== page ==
Ask most four year olds what they want for their birthday and the answer isn’t likely going to be “donate to charity.” But that’s exactly what Langford’s Maya Hoffman did when she turned five.
Instead of giving out a wish list of toys to party guests, Maya’s mother, Kristen, hosted a toonie party. For readers who don’t have primary-aged kids, the premise is simple: each guest brings two toonies; one toward a present for the birthday child, and one toward charity.
As a book lover since her toddler years, it was no surprise that Maya chose to use her birthday funds to buy 50 books to support the West Shore 1,000 x 5 Children’s Book Recycling Project.
“She picked out all the books herself,” says Hoffman, arms around her daughter.
She seems aware that Maya’s enthusiasm for giving is perhaps a little extraordinary for someone so young.
“Why did you want to donate all those books?” Hoffman asks her daughter.
“So other kids can have books,” Maya says, with a big smile.
As energetic as any kid her age, she is also remarkably well-spoken, happily talking about her favourite kinds of stories and adding that she’s started reading to her two-year-old brother, Madax.
Hoffman heard about the 1,000 x 5 program, a Greater Victoria initiative, when they moved to the Island from Alberta three years ago.
“I thought it was wonderful,” she says. She decided to step up the challenge by reading 1,000 different books to her daughter.
They made the goal before Maya turned four and Hoffman says they still read every night.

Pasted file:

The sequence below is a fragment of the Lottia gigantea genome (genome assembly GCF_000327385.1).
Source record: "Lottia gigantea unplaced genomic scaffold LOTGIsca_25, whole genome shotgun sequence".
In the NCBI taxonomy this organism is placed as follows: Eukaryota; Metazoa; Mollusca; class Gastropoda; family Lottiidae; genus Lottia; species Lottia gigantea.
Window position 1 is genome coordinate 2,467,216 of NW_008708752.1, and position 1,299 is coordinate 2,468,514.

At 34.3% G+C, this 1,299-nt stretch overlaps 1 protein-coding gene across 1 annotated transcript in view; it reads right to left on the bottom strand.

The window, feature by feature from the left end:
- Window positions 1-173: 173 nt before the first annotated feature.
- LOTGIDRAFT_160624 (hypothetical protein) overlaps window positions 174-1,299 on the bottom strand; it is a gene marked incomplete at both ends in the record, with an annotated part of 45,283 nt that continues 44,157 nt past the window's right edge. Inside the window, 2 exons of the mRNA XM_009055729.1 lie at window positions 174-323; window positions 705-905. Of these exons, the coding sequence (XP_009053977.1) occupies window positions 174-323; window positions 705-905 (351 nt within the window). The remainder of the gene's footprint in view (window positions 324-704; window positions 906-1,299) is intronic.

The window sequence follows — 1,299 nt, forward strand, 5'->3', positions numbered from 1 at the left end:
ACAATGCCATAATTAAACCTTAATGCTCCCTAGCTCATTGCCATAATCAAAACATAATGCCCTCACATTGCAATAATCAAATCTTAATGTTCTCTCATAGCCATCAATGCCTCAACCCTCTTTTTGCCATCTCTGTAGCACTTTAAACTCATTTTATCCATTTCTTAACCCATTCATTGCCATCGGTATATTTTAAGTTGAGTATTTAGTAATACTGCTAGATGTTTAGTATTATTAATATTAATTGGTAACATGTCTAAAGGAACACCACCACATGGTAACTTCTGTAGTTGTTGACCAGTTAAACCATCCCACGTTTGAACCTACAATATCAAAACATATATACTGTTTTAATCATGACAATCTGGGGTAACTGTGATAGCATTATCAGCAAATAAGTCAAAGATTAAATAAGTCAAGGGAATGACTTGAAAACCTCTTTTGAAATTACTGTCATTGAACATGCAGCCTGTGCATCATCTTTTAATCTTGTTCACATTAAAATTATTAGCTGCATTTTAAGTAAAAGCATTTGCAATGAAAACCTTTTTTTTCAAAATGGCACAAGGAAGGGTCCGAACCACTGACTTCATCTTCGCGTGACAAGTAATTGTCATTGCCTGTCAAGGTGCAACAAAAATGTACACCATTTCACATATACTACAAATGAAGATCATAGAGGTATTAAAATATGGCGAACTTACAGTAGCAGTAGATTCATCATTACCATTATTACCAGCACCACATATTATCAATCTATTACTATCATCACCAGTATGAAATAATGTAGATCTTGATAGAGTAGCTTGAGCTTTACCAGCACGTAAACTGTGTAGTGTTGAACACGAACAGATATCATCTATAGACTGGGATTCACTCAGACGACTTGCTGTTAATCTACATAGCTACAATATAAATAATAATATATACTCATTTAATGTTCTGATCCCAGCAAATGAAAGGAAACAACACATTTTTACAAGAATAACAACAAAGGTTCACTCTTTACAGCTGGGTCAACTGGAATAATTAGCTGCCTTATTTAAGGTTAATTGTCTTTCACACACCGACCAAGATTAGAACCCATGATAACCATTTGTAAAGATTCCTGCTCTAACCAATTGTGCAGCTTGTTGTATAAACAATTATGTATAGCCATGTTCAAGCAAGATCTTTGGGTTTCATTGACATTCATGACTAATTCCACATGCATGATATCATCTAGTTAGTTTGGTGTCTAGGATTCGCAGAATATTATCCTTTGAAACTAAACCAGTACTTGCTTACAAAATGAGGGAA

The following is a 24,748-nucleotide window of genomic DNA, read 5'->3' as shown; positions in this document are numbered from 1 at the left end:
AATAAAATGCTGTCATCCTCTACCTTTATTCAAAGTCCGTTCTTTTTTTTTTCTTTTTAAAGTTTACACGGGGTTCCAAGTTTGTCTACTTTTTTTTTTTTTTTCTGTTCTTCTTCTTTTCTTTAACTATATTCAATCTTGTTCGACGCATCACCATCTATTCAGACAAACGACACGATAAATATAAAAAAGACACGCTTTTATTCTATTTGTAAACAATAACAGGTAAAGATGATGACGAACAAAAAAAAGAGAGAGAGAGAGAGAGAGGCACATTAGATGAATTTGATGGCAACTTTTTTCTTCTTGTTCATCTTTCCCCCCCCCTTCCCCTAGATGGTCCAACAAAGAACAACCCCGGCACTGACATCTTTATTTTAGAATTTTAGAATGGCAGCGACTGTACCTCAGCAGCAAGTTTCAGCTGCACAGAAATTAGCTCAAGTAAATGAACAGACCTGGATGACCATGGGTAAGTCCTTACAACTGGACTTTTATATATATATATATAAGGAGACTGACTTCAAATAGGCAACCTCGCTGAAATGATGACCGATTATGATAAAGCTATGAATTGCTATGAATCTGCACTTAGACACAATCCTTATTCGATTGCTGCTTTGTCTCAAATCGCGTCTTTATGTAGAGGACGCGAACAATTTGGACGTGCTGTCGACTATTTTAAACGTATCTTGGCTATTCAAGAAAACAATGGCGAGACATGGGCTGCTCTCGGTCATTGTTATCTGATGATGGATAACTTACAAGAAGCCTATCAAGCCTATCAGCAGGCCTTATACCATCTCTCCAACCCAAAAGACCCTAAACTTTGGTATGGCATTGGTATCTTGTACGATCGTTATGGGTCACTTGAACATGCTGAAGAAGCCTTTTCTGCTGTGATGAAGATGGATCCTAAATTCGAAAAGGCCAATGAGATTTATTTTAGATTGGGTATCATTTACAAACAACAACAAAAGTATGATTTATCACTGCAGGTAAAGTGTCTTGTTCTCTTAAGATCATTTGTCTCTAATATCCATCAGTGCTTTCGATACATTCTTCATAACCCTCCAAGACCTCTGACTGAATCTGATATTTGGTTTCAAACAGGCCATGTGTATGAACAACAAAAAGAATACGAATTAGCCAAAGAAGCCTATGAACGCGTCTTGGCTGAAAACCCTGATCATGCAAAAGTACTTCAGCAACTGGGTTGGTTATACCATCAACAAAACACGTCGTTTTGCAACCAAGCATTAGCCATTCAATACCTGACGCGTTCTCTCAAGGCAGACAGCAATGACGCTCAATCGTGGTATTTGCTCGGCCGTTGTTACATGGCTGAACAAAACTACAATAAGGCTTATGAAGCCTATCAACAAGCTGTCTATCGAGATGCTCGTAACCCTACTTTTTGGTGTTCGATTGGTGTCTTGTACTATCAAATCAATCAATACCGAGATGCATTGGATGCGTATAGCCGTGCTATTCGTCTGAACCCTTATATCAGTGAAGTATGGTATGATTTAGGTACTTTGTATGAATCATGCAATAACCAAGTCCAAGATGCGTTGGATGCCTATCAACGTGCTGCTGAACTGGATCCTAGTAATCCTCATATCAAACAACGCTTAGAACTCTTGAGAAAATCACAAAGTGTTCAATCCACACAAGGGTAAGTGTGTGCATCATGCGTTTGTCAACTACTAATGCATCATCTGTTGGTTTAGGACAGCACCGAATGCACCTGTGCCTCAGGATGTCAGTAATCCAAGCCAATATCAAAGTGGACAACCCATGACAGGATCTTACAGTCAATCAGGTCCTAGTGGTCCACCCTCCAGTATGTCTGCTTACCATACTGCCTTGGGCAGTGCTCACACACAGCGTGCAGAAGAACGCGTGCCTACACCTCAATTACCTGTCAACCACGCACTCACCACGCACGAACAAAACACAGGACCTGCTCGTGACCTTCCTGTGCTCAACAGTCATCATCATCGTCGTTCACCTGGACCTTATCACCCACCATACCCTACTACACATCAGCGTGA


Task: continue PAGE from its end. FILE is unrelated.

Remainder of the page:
Though the family has donated to other causes in the past, this was Maya’s first experience with being so directly involved in charitable giving.
Ask her how it felt to take so many books to the literacy group and her elfin eyes widen as she exclaims, “Happy!”
The West Shore arm of the 1,000 x 5 Children’s Book Recycling Project was established in 2012 and has already had over 18,000 books donated from the community.
The program helps supply books to 250 families each month through various organizations such as the Goldstream Food Bank, Pacific Centre Family Services and Island Health’s Best Babies program.
“The goal of the project is that all children will have the chance to get a thousand books read to them by age five,” says project leader Denise Brown of Victoria.
Children who have been consistently read to are better prepared for school, learn more readily, understand story lines and can enjoy books more, she says. The former kindergarten teacher was on hand to receive the donation at Crystal View elementary from Maya and her family.
“It just brought tears to my eyes,” Brown says. “My husband and I were both there to meet (Maya). Her little brother was there, and her mom’s whole attitude was so wonderful. We just came home with this wonderful feeling.”
For more information or to donate, email Brown at firstname.lastname@example.org or visit sookewestshoreliteracy.ca.